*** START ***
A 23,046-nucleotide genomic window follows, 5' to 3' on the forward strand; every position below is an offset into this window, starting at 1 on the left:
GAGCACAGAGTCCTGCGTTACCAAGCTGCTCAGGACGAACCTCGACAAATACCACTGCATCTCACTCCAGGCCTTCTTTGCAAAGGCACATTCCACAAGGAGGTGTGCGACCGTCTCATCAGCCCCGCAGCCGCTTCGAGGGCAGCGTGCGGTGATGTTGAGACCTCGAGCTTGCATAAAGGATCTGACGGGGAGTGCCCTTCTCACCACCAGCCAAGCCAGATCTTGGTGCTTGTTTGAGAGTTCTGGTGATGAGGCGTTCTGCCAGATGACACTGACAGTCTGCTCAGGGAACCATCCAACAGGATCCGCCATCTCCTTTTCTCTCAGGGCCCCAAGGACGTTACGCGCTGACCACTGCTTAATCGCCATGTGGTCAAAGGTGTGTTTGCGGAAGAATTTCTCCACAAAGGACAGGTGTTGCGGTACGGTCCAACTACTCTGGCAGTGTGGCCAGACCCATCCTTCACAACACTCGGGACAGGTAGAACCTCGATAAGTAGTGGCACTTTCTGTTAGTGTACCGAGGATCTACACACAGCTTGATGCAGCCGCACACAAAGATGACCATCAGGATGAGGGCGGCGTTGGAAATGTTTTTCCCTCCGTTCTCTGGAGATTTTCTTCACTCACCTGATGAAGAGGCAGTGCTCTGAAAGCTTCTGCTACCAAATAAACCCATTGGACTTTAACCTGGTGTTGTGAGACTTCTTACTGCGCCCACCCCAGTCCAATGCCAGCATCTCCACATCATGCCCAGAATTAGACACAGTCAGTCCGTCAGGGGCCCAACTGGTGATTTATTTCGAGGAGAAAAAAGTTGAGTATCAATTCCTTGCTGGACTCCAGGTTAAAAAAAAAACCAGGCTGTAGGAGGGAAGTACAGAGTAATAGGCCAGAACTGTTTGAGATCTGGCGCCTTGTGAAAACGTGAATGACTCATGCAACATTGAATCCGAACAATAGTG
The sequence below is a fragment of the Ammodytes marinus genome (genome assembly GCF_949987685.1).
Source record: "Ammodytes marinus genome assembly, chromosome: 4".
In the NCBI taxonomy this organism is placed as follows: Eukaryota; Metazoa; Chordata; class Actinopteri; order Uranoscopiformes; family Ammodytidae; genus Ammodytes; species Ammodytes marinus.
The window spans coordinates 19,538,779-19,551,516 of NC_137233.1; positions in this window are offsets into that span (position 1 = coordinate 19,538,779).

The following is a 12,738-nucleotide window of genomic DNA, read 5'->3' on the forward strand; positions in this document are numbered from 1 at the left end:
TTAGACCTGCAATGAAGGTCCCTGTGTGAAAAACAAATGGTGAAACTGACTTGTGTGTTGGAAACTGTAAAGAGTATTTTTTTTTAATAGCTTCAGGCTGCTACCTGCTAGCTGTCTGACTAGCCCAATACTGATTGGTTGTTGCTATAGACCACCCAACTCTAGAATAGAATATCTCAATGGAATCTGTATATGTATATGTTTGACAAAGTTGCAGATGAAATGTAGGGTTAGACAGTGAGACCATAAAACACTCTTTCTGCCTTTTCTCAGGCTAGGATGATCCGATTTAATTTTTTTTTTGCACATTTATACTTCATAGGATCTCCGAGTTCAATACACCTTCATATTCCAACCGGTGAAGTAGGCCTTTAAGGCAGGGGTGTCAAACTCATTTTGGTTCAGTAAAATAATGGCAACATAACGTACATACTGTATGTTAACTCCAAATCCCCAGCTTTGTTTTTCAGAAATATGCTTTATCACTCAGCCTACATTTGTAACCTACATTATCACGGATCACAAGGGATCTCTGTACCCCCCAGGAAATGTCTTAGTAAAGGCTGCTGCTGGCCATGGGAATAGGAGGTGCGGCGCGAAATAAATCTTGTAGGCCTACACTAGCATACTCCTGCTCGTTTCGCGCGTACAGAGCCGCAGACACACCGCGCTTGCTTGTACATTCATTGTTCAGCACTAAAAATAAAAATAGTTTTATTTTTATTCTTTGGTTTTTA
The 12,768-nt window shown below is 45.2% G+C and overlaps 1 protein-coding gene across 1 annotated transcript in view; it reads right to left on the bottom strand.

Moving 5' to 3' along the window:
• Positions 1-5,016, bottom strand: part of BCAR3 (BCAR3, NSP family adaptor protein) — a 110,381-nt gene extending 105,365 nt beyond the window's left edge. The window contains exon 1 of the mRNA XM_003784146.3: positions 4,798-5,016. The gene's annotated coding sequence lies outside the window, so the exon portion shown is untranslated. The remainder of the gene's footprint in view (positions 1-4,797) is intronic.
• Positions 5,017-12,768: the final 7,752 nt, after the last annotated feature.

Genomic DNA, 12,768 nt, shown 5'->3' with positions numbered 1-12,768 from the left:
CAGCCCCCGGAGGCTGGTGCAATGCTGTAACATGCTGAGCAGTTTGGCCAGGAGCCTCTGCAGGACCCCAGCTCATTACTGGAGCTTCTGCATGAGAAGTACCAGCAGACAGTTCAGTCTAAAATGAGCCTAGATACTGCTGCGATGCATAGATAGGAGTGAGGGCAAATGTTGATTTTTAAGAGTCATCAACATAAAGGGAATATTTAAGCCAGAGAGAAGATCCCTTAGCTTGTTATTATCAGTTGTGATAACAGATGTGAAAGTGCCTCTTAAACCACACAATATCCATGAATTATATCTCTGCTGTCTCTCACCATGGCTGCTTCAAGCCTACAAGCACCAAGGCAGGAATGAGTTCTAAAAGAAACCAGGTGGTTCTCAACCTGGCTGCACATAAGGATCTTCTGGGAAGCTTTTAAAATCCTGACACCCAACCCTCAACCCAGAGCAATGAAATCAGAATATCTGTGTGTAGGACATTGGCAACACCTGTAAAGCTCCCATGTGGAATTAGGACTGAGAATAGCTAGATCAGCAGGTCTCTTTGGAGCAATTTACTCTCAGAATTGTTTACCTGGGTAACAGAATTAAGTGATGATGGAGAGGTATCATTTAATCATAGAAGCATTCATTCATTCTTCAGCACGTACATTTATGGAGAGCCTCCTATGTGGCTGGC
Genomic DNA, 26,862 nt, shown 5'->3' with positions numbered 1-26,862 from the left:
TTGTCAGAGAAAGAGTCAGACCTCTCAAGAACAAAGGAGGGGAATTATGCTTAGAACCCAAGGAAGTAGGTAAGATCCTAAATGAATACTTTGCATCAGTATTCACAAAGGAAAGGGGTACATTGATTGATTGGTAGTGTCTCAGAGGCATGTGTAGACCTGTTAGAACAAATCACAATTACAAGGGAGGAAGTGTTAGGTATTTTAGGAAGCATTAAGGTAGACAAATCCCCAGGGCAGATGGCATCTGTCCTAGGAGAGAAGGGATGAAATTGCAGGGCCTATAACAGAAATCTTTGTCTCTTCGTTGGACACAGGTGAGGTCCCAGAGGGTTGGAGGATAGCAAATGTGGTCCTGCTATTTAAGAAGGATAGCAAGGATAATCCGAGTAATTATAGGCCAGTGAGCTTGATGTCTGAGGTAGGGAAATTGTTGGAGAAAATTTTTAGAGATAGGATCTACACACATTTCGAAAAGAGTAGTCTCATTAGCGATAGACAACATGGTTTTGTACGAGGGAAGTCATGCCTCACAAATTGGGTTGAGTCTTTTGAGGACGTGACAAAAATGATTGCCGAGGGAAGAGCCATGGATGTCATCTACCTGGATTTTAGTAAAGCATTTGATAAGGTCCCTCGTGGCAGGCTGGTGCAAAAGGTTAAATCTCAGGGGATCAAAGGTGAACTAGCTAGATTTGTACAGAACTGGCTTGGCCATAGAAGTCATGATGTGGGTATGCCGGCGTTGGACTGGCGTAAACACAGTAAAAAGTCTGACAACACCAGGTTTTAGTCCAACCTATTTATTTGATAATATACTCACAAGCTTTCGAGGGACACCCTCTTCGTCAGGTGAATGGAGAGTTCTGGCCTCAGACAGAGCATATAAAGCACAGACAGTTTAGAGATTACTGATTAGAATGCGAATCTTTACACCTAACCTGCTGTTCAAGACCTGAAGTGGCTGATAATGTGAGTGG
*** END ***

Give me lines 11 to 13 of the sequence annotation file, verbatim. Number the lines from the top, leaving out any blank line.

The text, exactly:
• Positions 1-5,016, bottom strand: part of BCAR3 (BCAR3, NSP family adaptor protein) — a 110,381-nt gene extending 105,365 nt beyond the window's left edge. The window contains exon 1 of the mRNA XM_003784146.3: positions 4,798-5,016. The gene's annotated coding sequence lies outside the window, so the exon portion shown is untranslated. The remainder of the gene's footprint in view (positions 1-4,797) is intronic.
• Positions 5,017-12,768: the final 7,752 nt, after the last annotated feature.

Genomic DNA, 12,768 nt, shown 5'->3' with positions numbered 1-12,768 from the left: